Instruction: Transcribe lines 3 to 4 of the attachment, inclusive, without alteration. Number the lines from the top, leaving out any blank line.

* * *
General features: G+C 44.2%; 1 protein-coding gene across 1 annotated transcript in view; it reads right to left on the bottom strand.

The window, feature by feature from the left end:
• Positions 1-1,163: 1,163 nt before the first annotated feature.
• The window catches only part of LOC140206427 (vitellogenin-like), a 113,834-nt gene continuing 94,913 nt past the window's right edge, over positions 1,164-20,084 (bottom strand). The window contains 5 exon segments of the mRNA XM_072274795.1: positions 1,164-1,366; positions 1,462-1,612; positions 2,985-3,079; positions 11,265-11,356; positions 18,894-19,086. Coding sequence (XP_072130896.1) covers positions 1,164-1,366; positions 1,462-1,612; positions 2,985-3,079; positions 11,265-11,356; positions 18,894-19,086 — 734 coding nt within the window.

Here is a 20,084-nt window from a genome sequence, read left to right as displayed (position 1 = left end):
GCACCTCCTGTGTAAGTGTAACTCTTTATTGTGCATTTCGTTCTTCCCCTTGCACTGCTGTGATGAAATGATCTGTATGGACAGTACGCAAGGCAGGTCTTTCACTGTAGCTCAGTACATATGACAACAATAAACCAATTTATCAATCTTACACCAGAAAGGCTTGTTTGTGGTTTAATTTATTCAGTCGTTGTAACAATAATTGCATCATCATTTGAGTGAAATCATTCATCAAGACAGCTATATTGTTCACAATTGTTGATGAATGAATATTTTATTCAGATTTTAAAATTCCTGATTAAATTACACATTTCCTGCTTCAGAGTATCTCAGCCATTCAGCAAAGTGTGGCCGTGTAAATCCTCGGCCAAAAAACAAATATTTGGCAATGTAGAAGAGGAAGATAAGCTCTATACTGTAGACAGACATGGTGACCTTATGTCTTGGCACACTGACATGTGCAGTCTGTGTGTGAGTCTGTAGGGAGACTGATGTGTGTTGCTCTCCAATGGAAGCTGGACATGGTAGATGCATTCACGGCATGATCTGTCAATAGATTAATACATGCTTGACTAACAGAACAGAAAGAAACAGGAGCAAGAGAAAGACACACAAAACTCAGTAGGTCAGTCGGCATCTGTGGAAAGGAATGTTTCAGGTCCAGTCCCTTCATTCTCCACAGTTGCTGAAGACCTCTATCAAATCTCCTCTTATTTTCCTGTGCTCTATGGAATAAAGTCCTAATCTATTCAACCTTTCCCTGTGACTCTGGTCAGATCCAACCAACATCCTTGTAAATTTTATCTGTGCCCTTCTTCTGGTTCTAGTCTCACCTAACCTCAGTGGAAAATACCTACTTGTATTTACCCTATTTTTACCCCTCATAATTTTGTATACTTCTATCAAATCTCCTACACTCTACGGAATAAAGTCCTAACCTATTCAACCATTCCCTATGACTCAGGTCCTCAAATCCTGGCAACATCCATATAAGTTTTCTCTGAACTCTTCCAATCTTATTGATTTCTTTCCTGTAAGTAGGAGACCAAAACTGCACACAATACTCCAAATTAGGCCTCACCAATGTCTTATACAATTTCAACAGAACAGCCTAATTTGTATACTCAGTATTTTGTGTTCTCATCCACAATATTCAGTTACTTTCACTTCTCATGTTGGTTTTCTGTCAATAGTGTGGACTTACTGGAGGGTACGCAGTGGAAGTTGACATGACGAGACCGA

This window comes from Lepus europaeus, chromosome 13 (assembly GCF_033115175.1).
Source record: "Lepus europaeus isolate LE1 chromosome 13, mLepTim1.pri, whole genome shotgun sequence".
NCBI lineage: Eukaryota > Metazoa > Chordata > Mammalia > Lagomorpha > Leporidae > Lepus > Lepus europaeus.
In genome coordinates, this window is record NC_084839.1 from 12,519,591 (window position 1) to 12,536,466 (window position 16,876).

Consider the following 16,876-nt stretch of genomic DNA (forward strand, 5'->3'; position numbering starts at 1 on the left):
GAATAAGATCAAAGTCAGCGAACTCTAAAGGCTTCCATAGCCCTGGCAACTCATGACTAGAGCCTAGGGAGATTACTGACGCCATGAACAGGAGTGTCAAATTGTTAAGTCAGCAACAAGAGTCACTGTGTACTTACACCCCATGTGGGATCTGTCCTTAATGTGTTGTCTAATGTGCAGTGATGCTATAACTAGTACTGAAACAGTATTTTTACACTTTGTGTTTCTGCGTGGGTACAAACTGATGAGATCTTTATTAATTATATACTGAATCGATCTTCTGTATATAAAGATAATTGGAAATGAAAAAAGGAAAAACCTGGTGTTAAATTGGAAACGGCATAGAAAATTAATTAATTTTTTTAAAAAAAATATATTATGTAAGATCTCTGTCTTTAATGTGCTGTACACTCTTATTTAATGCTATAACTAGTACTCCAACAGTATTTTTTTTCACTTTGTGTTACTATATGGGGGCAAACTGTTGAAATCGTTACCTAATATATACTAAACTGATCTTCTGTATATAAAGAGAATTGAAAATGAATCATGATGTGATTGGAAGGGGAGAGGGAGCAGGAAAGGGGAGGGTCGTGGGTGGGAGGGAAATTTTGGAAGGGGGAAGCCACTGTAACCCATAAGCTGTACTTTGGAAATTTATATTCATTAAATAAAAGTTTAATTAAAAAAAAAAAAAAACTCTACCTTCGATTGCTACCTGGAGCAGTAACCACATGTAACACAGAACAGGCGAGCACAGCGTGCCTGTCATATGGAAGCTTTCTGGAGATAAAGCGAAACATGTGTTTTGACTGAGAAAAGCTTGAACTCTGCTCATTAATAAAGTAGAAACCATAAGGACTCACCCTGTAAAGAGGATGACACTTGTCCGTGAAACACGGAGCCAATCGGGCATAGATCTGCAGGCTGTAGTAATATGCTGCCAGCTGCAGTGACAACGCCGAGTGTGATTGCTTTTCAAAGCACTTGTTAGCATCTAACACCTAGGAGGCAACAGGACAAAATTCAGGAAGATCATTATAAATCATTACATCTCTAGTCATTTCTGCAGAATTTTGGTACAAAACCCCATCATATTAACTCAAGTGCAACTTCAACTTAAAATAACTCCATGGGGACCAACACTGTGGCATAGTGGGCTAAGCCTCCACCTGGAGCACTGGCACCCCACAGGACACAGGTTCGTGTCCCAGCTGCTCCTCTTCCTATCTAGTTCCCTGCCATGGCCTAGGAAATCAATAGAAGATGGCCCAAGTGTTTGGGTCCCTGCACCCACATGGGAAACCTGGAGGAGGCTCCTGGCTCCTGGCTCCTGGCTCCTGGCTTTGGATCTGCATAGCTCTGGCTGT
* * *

• Positions 1-1,163: 1,163 nt before the first annotated feature.
• The window catches only part of LOC140206427 (vitellogenin-like), a 113,834-nt gene continuing 94,913 nt past the window's right edge, over positions 1,164-20,084 (bottom strand). The window contains 5 exon segments of the mRNA XM_072274795.1: positions 1,164-1,366; positions 1,462-1,612; positions 2,985-3,079; positions 11,265-11,356; positions 18,894-19,086. Coding sequence (XP_072130896.1) covers positions 1,164-1,366; positions 1,462-1,612; positions 2,985-3,079; positions 11,265-11,356; positions 18,894-19,086 — 734 coding nt within the window.